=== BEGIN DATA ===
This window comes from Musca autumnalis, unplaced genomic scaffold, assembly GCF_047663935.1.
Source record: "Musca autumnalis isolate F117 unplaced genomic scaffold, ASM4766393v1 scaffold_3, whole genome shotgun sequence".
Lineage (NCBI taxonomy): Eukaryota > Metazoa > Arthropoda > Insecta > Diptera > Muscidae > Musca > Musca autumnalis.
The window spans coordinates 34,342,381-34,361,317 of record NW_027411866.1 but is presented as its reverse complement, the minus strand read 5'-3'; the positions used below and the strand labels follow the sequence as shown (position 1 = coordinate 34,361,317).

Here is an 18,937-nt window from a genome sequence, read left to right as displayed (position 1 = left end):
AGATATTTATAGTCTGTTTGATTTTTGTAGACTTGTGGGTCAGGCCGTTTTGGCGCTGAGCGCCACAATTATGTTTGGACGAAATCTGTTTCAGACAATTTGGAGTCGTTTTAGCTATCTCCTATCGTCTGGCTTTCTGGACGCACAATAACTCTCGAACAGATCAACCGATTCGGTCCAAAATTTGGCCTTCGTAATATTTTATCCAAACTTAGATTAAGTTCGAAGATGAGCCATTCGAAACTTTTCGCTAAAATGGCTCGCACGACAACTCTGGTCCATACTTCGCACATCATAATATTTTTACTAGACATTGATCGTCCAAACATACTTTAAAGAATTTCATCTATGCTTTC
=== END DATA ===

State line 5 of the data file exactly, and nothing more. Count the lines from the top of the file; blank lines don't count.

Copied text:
Here is an 18,937-nt window from a genome sequence, read left to right as displayed (position 1 = left end):